RIP Terminal Reality

One semi-small piece of news that may have slipped by you last week concerns the closure of game studio Terminal Reality. It’s most well-known for making the BloodRayne games but it also did stuff like Monster Truck Madness, 4 x 4 Evolution, and The Walking Dead: Survival Instinct. I haven’t played any of those games though. I wasn’t even especially upset until I remembered the studio’s first two games: Terminal Velocity and Microsoft Fury3.

Fury3 back in 1995 was probably the first PC game I seriously played. It might have even been the first 3D game I played, roughly a year before Mario 64. I think it was even the first Windows 95 game, and Windows 95 was kind of my big introduction into personal computing (not my first but the most significant for me). So at the very least I have to do a blog about the developer that helped define the foundations of my gaming experience.

Come to think of it, another title I can lay on Fury3 is that it was probably the first CD-ROM game I ever played or owned, around the same time the PlayStation came out. Thus it was the first time I got exposed to CG cut scenes (which look laughable today) with arranged music. The opening cut scene explaining how you’re the last hope of the world with the dramatic launch of your ship in this flight combat game still sticks out in my mind. It’s probably to me what the cut scenes in Final Fantasy VII were to a lot of people.

It wasn’t just about the game being 3D either. Installing Fury3 today (still got the CD, it actually runs on Windows Vista without a hitch) and thinking about how I felt playing it back then, it made really good use of the 3D worlds it rendered. Back then the levels felt huge as you flew over mountains and strafed what looked like cities and battalions of tanks rolling over the hills, charting your next objective on a map. I’m still not sure if the game even limits how far you can fly, and the fact that you can fly over the clouds makes me really feel as if I can fly across a whole planet.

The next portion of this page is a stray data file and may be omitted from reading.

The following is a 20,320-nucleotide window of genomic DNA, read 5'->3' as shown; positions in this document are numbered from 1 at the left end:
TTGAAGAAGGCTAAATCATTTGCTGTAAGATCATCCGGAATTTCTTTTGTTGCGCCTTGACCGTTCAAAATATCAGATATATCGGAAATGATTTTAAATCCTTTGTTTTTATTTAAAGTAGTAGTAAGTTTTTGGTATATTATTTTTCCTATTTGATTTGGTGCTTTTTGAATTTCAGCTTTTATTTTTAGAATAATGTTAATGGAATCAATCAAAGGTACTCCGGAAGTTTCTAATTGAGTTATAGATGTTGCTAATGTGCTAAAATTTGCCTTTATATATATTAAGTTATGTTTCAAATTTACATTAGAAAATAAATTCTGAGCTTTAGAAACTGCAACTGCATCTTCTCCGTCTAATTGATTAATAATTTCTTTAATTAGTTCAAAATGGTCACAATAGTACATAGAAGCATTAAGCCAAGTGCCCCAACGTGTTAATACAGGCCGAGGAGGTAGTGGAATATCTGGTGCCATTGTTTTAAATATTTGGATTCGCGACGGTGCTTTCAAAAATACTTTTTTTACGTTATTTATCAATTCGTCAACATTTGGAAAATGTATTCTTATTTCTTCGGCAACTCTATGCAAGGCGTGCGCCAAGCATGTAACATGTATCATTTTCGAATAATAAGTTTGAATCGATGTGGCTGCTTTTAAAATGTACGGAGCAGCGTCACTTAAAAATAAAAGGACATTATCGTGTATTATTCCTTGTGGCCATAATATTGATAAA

Fury3’s design itself is also remarkably simple. You pretty much just fly and shoot stuff, but there’s enough going on that it feels close enough to a flight simulator. Weapons to try out, dozens of enemies to shoot down, and even secrets to find.

I was surprised to find out earlier this year that Fury3 is really just a level pack for a game Terminal Reality had released earlier the same year — Terminal Velocity, because Microsoft was impressed with it and wanted a game to tout for Windows 95. So I went ahead and picked up Velocity on GOG (should be on sale as of this writing) and took it for a spin. Turns out it and Fury3 are almost the same game.

The story is different, the models are different, and the maps are different, but gameplay-wise it’s pretty much the same game. So far I’ve only tried out the first world but I do intend to get as far as I can so I can effectively get some brand new Fury3 action.

I should also probably mention Hellbender — the sequel to Fury3. Having come out a year later, I feel like Hellbender is a far more obscure game, which is ironic because it took everything from Fury3 and made it significantly more robust.

Terminal Reality took the cut scenes and lore a lot further for starters. The levels also felt more intricate with complex structures you had to explore and more complex weapons to use. The simple act of flying your ship felt so different that it took a while before I could sit down and seriously put my mind to the game. Unfortunately I can’t get my disc to install on modern Windows.

Maybe one day when I’m bored I might take a look at BloodRayne since it seems to have been popular. Terminal Reality kinda did end up making much lower-end games after the PS2 era. The way I see it, it suffered the same fate as a lot of small and middle-sized console developers. They faced the choice of either fading into obscurity or gambling their futures on needlessly expensive AAA games. It would’ve been nice to see another flight game from them or from anyone really in these times.

BULLETS:

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